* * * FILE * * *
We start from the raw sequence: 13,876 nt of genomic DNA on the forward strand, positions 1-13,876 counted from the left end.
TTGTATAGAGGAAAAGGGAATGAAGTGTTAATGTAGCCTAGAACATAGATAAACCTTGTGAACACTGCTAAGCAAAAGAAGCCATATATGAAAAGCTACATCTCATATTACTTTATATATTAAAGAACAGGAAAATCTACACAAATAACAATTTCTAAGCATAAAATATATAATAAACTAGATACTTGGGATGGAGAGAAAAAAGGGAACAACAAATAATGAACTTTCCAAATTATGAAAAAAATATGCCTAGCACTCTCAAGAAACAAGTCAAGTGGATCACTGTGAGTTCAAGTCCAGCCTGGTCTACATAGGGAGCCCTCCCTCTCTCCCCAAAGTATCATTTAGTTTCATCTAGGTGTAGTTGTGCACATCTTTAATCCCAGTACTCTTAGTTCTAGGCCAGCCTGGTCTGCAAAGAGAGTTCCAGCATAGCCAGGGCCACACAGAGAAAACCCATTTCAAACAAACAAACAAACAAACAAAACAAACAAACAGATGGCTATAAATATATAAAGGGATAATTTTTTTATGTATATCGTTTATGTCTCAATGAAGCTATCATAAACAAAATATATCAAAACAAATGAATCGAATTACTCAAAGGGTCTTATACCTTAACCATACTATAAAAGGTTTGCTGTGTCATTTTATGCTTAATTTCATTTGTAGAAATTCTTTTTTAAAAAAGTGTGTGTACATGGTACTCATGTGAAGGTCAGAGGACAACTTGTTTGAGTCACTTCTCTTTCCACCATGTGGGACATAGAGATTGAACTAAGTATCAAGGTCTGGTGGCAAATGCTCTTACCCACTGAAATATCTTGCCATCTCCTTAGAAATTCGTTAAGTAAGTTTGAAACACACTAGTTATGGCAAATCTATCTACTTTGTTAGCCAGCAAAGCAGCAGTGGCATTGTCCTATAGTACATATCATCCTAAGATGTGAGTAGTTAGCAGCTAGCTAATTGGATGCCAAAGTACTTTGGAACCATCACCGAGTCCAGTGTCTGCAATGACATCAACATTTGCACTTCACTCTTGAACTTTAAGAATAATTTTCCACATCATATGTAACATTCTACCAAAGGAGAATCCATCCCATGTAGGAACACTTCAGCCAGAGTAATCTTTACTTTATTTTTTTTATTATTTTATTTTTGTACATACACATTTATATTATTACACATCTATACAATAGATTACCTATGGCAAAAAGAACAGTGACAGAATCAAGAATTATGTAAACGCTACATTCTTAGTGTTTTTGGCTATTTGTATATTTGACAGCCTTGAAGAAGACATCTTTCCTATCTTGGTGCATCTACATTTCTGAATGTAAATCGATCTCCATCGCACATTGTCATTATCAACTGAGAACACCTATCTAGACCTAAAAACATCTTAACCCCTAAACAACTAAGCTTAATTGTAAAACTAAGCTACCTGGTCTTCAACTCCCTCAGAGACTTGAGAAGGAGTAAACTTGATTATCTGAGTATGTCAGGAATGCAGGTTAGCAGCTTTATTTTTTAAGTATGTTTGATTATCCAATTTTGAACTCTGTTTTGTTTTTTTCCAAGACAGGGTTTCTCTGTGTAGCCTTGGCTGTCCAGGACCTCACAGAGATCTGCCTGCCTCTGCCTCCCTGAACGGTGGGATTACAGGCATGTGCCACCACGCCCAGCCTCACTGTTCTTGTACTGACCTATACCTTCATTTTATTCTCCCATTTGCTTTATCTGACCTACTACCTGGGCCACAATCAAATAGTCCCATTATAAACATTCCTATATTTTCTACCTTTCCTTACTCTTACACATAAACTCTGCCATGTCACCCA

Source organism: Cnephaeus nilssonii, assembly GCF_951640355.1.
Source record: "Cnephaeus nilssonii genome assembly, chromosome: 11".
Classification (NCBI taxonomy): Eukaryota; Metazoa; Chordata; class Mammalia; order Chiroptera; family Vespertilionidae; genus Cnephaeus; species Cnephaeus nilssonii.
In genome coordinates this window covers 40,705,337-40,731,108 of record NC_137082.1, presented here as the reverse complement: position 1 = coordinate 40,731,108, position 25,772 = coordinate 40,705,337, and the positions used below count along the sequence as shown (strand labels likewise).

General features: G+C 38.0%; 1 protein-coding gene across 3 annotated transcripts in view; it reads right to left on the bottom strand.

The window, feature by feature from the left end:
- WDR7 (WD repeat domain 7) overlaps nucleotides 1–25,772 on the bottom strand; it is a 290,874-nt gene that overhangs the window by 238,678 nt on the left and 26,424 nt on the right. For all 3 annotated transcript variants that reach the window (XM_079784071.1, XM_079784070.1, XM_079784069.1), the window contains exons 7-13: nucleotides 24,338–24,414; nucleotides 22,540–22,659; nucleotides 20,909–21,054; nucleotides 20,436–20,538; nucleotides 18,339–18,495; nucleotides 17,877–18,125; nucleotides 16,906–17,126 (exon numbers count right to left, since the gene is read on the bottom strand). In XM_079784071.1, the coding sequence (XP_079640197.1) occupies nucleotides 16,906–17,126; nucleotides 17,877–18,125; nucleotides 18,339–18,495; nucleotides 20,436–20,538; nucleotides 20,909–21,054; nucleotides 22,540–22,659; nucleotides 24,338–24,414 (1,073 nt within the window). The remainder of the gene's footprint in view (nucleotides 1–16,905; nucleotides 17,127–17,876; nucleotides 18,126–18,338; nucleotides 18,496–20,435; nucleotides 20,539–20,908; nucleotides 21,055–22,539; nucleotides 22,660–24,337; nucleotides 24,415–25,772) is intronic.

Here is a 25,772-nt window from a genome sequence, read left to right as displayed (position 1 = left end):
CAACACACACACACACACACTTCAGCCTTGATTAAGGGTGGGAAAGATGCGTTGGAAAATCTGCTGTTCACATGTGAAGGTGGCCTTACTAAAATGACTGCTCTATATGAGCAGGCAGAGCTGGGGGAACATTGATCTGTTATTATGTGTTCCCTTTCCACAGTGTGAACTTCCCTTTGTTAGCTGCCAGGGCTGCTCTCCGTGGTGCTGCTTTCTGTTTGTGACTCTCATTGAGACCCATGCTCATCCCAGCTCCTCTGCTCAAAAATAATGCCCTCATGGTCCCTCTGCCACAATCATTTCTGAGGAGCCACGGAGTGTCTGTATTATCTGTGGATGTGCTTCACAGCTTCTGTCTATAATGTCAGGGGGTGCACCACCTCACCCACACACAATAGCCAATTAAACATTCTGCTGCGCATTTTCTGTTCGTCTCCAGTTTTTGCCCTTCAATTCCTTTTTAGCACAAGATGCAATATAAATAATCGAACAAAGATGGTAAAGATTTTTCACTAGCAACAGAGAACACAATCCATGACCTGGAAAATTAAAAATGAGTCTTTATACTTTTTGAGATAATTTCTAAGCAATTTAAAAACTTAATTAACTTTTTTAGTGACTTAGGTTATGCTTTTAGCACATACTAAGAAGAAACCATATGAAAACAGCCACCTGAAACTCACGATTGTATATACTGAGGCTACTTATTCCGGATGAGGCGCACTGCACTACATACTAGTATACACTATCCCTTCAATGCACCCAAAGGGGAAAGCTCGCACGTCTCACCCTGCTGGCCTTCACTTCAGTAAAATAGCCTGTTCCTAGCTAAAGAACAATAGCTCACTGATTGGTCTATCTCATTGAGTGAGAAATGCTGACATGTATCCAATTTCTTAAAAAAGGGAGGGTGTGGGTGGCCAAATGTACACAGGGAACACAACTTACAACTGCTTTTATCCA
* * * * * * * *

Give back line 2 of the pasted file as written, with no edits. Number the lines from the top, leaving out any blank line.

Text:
TTGTATAGAGGAAAAGGGAATGAAGTGTTAATGTAGCCTAGAACATAGATAAACCTTGTGAACACTGCTAAGCAAAAGAAGCCATATATGAAAAGCTACATCTCATATTACTTTATATATTAAAGAACAGGAAAATCTACACAAATAACAATTTCTAAGCATAAAATATATAATAAACTAGATACTTGGGATGGAGAGAAAAAAGGGAACAACAAATAATGAACTTTCCAAATTATGAAAAAAATATGCCTAGCACTCTCAAGAAACAAGTCAAGTGGATCACTGTGAGTTCAAGTCCAGCCTGGTCTACATAGGGAGCCCTCCCTCTCTCCCCAAAGTATCATTTAGTTTCATCTAGGTGTAGTTGTGCACATCTTTAATCCCAGTACTCTTAGTTCTAGGCCAGCCTGGTCTGCAAAGAGAGTTCCAGCATAGCCAGGGCCACACAGAGAAAACCCATTTCAAACAAACAAACAAACAAACAAAACAAACAAACAGATGGCTATAAATATATAAAGGGATAATTTTTTTATGTATATCGTTTATGTCTCAATGAAGCTATCATAAACAAAATATATCAAAACAAATGAATCGAATTACTCAAAGGGTCTTATACCTTAACCATACTATAAAAGGTTTGCTGTGTCATTTTATGCTTAATTTCATTTGTAGAAATTCTTTTTTAAAAAAGTGTGTGTACATGGTACTCATGTGAAGGTCAGAGGACAACTTGTTTGAGTCACTTCTCTTTCCACCATGTGGGACATAGAGATTGAACTAAGTATCAAGGTCTGGTGGCAAATGCTCTTACCCACTGAAATATCTTGCCATCTCCTTAGAAATTCGTTAAGTAAGTTTGAAACACACTAGTTATGGCAAATCTATCTACTTTGTTAGCCAGCAAAGCAGCAGTGGCATTGTCCTATAGTACATATCATCCTAAGATGTGAGTAGTTAGCAGCTAGCTAATTGGATGCCAAAGTACTTTGGAACCATCACCGAGTCCAGTGTCTGCAATGACATCAACATTTGCACTTCACTCTTGAACTTTAAGAATAATTTTCCACATCATATGTAACATTCTACCAAAGGAGAATCCATCCCATGTAGGAACACTTCAGCCAGAGTAATCTTTACTTTATTTTTTTTATTATTTTATTTTTGTACATACACATTTATATTATTACACATCTATACAATAGATTACCTATGGCAAAAAGAACAGTGACAGAATCAAGAATTATGTAAACGCTACATTCTTAGTGTTTTTGGCTATTTGTATATTTGACAGCCTTGAAGAAGACATCTTTCCTATCTTGGTGCATCTACATTTCTGAATGTAAATCGATCTCCATCGCACATTGTCATTATCAACTGAGAACACCTATCTAGACCTAAAAACATCTTAACCCCTAAACAACTAAGCTTAATTGTAAAACTAAGCTACCTGGTCTTCAACTCCCTCAGAGACTTGAGAAGGAGTAAACTTGATTATCTGAGTATGTCAGGAATGCAGGTTAGCAGCTTTATTTTTTAAGTATGTTTGATTATCCAATTTTGAACTCTGTTTTGTTTTTTTCCAAGACAGGGTTTCTCTGTGTAGCCTTGGCTGTCCAGGACCTCACAGAGATCTGCCTGCCTCTGCCTCCCTGAACGGTGGGATTACAGGCATGTGCCACCACGCCCAGCCTCACTGTTCTTGTACTGACCTATACCTTCATTTTATTCTCCCATTTGCTTTATCTGACCTACTACCTGGGCCACAATCAAATAGTCCCATTATAAACATTCCTATATTTTCTACCTTTCCTTACTCTTACACATAAACTCTGCCATGTCACCCA